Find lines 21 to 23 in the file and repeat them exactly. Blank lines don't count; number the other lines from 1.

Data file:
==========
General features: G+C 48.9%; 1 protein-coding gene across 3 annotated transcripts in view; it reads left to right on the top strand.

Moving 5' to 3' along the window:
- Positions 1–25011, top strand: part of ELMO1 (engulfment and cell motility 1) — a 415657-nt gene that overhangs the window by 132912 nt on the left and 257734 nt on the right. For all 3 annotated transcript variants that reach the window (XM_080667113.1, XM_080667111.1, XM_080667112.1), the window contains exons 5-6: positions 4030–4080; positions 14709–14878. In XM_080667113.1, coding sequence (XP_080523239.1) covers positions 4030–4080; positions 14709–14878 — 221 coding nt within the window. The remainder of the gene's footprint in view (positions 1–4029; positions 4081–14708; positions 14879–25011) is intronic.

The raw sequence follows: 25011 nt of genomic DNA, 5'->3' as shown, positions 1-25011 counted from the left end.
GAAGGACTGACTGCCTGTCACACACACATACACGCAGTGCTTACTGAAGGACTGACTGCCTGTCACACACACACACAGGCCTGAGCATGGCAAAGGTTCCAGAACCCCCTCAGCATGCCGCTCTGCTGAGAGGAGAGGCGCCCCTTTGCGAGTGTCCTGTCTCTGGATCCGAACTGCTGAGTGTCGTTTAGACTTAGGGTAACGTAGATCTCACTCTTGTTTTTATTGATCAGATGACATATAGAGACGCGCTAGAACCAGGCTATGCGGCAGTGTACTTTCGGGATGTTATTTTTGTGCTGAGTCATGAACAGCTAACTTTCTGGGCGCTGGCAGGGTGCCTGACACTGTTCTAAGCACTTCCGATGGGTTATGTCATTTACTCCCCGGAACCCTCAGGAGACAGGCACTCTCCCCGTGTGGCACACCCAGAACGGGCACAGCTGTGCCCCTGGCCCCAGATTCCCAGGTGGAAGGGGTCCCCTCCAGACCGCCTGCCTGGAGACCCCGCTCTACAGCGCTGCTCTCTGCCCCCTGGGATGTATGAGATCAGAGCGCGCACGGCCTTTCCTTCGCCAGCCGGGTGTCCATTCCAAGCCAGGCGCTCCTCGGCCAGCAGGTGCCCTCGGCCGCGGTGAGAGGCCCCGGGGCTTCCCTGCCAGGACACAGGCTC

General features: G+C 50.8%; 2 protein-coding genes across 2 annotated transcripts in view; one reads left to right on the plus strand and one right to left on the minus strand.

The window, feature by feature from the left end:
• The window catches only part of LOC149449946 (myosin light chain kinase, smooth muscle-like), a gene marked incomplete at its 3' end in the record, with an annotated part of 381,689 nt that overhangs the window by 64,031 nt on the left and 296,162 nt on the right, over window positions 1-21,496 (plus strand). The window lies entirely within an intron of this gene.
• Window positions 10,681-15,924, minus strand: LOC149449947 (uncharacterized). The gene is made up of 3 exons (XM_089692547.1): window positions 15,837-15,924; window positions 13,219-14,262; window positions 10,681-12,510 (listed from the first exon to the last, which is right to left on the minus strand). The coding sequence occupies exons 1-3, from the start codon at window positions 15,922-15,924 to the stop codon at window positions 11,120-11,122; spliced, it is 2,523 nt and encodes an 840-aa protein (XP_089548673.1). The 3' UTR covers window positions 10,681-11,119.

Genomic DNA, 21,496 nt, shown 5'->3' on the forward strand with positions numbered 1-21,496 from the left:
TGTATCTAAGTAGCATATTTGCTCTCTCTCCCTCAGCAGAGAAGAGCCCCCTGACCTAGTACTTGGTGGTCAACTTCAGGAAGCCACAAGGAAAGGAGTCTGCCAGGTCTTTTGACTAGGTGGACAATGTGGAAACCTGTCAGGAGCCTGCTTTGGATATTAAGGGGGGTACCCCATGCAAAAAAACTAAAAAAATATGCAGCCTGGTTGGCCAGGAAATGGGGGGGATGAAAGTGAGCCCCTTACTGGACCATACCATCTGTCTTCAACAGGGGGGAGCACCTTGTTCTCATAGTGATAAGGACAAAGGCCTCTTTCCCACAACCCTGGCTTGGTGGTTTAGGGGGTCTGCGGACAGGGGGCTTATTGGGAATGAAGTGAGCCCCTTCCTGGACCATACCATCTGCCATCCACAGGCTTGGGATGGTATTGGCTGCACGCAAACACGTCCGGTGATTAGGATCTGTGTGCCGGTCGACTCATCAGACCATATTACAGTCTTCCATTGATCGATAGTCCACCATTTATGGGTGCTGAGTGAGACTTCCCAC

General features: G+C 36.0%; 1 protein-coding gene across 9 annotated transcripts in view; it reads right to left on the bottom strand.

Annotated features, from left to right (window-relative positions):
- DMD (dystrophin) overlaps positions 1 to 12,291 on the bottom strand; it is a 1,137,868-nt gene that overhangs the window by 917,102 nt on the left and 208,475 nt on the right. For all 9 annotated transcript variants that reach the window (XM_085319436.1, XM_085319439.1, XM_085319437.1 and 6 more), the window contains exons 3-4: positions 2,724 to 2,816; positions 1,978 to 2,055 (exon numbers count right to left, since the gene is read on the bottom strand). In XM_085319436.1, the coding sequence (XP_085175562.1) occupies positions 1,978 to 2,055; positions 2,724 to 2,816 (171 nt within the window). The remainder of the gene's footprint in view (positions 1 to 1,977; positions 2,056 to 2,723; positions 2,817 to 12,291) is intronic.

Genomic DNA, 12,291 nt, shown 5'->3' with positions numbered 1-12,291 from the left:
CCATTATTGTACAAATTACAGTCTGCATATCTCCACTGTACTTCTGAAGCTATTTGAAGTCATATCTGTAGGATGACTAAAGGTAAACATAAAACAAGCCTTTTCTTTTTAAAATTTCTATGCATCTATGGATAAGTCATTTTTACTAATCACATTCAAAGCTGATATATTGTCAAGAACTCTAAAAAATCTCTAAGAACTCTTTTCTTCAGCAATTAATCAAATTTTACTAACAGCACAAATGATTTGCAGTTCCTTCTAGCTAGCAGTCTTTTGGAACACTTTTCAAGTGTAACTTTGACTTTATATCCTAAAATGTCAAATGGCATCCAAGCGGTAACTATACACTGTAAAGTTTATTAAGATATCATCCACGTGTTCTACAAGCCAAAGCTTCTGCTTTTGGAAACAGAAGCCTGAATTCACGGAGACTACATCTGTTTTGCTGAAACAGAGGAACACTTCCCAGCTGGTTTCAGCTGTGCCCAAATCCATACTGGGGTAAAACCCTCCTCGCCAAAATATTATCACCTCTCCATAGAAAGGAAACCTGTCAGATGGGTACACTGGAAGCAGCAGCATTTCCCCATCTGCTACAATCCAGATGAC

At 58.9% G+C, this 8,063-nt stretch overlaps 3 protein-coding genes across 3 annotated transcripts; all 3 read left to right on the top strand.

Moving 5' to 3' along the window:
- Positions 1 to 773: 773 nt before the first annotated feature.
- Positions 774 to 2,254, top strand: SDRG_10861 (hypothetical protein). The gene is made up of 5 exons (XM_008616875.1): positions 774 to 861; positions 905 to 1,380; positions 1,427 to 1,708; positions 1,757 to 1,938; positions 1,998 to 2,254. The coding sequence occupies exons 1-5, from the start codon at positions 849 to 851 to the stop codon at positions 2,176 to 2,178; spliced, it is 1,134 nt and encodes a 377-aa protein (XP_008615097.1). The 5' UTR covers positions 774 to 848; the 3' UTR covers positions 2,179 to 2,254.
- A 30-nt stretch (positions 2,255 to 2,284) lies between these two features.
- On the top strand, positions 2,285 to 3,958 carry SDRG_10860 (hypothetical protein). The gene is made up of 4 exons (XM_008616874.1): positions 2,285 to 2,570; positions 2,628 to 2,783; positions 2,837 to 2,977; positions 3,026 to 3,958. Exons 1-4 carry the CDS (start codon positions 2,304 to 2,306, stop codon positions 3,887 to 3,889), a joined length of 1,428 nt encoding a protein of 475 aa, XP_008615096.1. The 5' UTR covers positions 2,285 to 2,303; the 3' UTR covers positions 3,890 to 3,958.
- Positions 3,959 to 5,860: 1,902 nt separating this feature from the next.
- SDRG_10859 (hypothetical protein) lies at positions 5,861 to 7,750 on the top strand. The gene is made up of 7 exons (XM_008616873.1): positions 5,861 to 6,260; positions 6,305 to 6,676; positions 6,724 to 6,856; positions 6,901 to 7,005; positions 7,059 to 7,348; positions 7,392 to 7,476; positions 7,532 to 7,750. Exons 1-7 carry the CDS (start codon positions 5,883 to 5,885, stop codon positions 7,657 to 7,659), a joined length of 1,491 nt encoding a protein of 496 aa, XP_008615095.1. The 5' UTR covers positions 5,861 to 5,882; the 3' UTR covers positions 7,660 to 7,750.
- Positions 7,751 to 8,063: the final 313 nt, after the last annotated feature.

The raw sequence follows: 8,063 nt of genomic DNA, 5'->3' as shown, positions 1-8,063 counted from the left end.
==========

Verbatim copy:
- A 30-nt stretch (positions 2,255 to 2,284) lies between these two features.
- On the top strand, positions 2,285 to 3,958 carry SDRG_10860 (hypothetical protein). The gene is made up of 4 exons (XM_008616874.1): positions 2,285 to 2,570; positions 2,628 to 2,783; positions 2,837 to 2,977; positions 3,026 to 3,958. Exons 1-4 carry the CDS (start codon positions 2,304 to 2,306, stop codon positions 3,887 to 3,889), a joined length of 1,428 nt encoding a protein of 475 aa, XP_008615096.1. The 5' UTR covers positions 2,285 to 2,303; the 3' UTR covers positions 3,890 to 3,958.
- Positions 3,959 to 5,860: 1,902 nt separating this feature from the next.